Anna Mason is an esteemed watercolour artist, who is known for her stunning, realistic depictions of the natural world. Anna runs her own online school, which has thousands of subscribers from around the world. Having interviewed Anna Mason last month about her latest book ‘Watercolour World‘, I decided to try one of the exercises in the book to see what I could learn. I was amazed by the results of following her step-by-step ‘painting a sunflower’ project. Here’s how I got on!
Selecting a Project
‘Watercolour World’ offers 4 different projects – Blackberry, Autumn Leaf, Sunflower and Garden Bird. I chose the Sunflower because I thought it might be a bit easier, and I’m often drawn to painting and drawing flowers. I paint and draw quite frequently, but I don’t usually try to paint as much detail as Anna does! Because I usually simplify what I see quite a lot, following Anna’s project was a good way for me to try and slow the painting process down. It helped me commit to creating a ‘realistic’ image.
Tracing the Drawing
I decided to take up Anna’s offer of starting with a tracing of her own outline drawing of the subjects. Outline drawings for each of the projects can be found at the back of the book. In the absence of tracing paper I photocopied the page from the book and went over the lines in a soft 7B pencil. I then put this face down on to my watercolour paper and then shaded with pressure over the back of the photocopy with a harder H pencil. This pressure deposited the 7B lines on to my watercolour paper reasonably faintly. I could see the lines but not so prominently that they’d show up through layers of watercolour. I reinforced some of the lines in the head of the sunflower free-hand.
I then followed the project step by step.
What it was like to follow the project
If I’m brutally honest, I did ‘cheat’ here and there. Anna recommends a hot press paper and advises on the sizes of brushes you paint with, but I worked with what I had, which was a moleskine watercolour sketchbook with cold pressed paper (albeit a very lightly textured one in comparison to other cold press papers) and I used size 0 brushes where she advised a size 1. But I think so long as you roughly stick to the plan you will benefit from following the instructions.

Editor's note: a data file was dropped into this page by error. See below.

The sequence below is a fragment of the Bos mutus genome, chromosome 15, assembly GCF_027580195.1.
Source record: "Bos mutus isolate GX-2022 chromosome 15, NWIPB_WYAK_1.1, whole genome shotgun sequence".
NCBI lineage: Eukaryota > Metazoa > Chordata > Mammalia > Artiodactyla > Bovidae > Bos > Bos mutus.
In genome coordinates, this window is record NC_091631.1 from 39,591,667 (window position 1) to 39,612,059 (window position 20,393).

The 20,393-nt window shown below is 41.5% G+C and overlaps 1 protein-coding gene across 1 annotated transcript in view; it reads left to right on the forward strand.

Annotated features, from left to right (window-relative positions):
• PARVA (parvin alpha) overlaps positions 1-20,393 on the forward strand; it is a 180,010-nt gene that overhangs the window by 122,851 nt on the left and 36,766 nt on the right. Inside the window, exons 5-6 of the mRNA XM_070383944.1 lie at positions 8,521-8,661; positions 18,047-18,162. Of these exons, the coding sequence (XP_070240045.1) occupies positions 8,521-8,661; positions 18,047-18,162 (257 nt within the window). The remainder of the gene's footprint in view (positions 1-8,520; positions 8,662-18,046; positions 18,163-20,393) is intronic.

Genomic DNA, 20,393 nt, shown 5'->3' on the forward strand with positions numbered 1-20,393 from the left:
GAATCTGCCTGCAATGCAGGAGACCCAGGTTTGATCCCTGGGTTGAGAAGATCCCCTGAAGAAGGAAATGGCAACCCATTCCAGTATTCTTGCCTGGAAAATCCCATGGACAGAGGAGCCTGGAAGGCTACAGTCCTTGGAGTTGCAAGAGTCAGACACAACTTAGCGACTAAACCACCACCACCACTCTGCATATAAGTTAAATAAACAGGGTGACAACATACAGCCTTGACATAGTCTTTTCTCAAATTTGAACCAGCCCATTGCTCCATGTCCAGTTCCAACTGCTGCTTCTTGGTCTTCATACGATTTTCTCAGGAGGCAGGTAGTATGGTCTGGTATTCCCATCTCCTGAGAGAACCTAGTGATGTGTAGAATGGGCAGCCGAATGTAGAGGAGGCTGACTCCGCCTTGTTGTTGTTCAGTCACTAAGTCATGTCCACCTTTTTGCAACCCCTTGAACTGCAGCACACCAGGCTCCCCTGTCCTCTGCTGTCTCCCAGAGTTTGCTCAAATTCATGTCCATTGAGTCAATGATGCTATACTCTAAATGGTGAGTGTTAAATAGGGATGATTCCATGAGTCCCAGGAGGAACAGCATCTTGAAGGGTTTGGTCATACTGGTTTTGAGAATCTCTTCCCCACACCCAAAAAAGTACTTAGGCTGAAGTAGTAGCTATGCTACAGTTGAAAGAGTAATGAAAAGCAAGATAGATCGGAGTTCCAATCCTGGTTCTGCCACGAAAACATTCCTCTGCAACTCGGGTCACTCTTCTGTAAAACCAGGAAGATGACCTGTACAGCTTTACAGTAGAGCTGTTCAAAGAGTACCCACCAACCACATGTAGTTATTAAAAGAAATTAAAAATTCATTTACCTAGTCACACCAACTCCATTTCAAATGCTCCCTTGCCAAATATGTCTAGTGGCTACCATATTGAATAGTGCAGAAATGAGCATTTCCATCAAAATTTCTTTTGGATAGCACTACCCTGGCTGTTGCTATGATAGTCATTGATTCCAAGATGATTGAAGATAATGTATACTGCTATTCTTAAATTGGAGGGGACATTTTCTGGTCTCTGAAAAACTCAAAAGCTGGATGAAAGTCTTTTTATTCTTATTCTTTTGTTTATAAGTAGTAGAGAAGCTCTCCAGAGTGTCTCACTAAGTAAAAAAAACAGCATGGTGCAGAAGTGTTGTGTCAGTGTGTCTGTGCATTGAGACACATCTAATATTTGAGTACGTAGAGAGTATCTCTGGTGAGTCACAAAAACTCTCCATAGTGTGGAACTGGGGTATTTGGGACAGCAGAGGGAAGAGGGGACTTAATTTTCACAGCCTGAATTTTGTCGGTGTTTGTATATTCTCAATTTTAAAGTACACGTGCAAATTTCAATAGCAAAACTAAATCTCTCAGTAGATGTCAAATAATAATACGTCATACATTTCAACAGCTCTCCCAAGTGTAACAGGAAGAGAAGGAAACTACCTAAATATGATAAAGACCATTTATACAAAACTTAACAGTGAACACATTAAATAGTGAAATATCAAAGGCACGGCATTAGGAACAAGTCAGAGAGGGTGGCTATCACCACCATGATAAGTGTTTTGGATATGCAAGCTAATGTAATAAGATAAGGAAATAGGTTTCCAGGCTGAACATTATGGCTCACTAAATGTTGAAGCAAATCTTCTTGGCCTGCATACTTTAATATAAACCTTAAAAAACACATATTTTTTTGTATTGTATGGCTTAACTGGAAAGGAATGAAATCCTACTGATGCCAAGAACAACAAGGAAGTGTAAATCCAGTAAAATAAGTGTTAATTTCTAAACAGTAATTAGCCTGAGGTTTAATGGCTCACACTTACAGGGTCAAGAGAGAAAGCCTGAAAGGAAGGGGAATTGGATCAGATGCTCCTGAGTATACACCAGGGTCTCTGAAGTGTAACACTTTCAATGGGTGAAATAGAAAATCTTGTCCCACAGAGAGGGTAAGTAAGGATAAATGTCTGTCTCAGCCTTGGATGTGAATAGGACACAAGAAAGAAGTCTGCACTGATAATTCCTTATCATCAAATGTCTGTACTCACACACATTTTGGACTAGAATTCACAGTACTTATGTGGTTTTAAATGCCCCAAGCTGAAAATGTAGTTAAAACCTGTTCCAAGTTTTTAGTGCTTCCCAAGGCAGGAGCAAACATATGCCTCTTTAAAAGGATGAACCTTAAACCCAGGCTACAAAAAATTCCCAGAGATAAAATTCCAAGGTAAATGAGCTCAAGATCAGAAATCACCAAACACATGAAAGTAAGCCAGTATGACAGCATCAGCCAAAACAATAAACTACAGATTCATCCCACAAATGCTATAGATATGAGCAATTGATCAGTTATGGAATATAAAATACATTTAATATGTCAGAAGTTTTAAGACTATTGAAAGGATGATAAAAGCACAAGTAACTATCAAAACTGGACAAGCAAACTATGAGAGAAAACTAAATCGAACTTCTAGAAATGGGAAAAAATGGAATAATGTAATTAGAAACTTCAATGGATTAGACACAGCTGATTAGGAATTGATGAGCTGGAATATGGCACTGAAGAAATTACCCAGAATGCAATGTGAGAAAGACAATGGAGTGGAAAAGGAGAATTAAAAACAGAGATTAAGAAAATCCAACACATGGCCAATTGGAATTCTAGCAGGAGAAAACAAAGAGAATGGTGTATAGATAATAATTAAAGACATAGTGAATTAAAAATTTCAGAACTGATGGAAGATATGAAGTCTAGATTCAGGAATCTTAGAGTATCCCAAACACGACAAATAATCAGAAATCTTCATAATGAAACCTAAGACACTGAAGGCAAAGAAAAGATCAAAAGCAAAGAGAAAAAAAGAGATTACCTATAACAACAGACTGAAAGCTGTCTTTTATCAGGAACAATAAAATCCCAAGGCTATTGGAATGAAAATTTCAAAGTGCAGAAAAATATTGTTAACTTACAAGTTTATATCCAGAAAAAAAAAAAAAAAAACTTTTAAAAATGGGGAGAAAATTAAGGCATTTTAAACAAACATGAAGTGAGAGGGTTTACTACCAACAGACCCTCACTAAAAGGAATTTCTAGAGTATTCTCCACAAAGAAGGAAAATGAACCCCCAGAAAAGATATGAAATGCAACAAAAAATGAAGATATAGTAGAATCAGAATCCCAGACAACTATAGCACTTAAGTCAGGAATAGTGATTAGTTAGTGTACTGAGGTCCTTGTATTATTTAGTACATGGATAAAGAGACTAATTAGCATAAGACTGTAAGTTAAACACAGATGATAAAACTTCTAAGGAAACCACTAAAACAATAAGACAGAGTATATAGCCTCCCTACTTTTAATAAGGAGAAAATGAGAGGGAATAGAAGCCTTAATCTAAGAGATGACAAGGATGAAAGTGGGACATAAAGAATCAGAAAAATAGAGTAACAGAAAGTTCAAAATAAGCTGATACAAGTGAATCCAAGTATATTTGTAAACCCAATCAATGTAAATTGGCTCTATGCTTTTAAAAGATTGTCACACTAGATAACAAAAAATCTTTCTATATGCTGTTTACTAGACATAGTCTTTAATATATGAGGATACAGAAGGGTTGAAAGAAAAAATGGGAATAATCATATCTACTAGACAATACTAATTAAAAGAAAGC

The biggest challenge for me was sticking to the instruction, but through applying myself to the best of my ability I believe I got results I would not have achieved otherwise. Why was sticking to the instruction so hard for me? First of all, some of Anna’s instruction is hard to put into words; I suspect following one of her online tutorials might be easier where you can see her demonstrating. Sentences such as ‘These lighter midtones are the areas of the petals that are lighter than the mid-midtones but not as light as the lightest tones painted on the previous page’ took me a while to get my head around!
The Understanding Follows The Doing
I soon found that if you relax about trying to understand the concept of each stage and instead simply follow her literal instruction in the second paragraph of each stage (I.e. ‘mix this colour with another colour and apply here with a size 0 brush’ etc.) then the conceptual understanding will follow in its own time. There’s also some very handy greyscale photos of the sunflower with the areas that you should paint in each stage highlighted in bright pink which I found very helpful.
The second part of the challenge was resisting the temptation to go on my own journey with the painting – I was enjoying the painting too much! As the pages went on I moved further away from the reference photo at the beginning of the chapter which meant I should probably have flicked to and fro a lot more than I did. Instead I looked to her painting, which is shown at each stage, for guidance.
I realised towards the end of the project that Anna’s approach is about constant comparison of tone and colour – going back and forth and adjusting very carefully.
My final painting looks nothing like anything I’ve ever painted before and I surprised myself that I could paint a flower as detailed as this!
I finished the painting with my head fizzing. What could I achieve if I tried to capture this level of detail in my work in the future? Anna will doubtless inspire many readers to paint images from photos. Since completing the project I have thought about collaging imagery together to make highly detailed, slightly surreal looking work. This book offers a helping hand when you want to slow down your painting. Anna’s instruction guided me to a realisation that I can paint highly detailed watercolours too!